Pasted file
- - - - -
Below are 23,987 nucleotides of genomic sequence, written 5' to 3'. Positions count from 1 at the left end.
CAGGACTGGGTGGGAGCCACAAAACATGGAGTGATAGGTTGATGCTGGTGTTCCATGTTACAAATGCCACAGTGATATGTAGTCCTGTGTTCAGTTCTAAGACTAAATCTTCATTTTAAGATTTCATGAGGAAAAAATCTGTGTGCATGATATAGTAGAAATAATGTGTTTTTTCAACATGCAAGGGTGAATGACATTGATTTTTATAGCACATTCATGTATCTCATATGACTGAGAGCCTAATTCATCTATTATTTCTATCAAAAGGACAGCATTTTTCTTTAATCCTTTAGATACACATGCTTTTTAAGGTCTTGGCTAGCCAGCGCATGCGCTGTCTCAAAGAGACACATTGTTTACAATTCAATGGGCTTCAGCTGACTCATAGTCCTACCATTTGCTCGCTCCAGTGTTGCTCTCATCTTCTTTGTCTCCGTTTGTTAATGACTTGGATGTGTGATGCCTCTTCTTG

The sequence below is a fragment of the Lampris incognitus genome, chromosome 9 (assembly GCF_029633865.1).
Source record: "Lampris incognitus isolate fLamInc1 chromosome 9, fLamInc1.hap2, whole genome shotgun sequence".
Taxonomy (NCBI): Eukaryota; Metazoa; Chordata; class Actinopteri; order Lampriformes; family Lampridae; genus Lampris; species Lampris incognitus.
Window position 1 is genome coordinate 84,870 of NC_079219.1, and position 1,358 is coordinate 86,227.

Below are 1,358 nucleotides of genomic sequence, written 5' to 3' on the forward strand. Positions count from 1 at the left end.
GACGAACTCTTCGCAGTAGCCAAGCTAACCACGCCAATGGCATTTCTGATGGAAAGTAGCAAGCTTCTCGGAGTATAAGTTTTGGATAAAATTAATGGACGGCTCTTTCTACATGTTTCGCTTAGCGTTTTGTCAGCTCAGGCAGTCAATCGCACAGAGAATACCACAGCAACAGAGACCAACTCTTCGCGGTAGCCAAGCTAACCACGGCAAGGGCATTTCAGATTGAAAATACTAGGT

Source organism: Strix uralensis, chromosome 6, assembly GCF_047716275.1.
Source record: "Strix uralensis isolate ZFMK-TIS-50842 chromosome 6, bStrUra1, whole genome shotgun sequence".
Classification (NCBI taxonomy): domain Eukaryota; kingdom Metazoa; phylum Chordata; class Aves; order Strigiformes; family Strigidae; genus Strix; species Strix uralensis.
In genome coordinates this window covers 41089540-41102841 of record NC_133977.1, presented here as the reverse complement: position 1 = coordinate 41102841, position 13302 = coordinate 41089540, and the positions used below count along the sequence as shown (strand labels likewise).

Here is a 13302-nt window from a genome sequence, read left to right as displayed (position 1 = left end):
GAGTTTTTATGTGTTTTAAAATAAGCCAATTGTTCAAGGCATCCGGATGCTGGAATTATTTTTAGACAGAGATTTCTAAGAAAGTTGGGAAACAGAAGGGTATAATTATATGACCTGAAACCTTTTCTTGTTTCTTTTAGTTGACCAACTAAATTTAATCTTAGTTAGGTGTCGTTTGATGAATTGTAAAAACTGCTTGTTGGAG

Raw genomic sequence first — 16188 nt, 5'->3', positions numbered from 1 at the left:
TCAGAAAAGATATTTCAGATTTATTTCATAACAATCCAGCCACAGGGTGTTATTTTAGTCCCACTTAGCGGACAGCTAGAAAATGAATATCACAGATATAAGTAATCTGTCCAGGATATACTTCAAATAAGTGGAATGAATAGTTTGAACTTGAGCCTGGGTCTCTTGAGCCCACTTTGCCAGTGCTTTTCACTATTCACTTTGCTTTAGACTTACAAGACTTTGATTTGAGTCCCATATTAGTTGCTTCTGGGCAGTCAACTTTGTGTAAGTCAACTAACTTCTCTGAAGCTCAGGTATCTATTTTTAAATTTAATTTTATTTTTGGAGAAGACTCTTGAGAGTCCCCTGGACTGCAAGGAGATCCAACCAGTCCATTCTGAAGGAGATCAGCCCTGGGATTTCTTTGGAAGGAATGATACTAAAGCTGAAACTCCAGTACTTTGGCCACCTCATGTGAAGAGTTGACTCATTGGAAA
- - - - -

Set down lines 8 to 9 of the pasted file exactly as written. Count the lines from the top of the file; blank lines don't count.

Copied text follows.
GACGAACTCTTCGCAGTAGCCAAGCTAACCACGCCAATGGCATTTCTGATGGAAAGTAGCAAGCTTCTCGGAGTATAAGTTTTGGATAAAATTAATGGACGGCTCTTTCTACATGTTTCGCTTAGCGTTTTGTCAGCTCAGGCAGTCAATCGCACAGAGAATACCACAGCAACAGAGACCAACTCTTCGCGGTAGCCAAGCTAACCACGGCAAGGGCATTTCAGATTGAAAATACTAGGT

Source organism: Strix uralensis, chromosome 6, assembly GCF_047716275.1.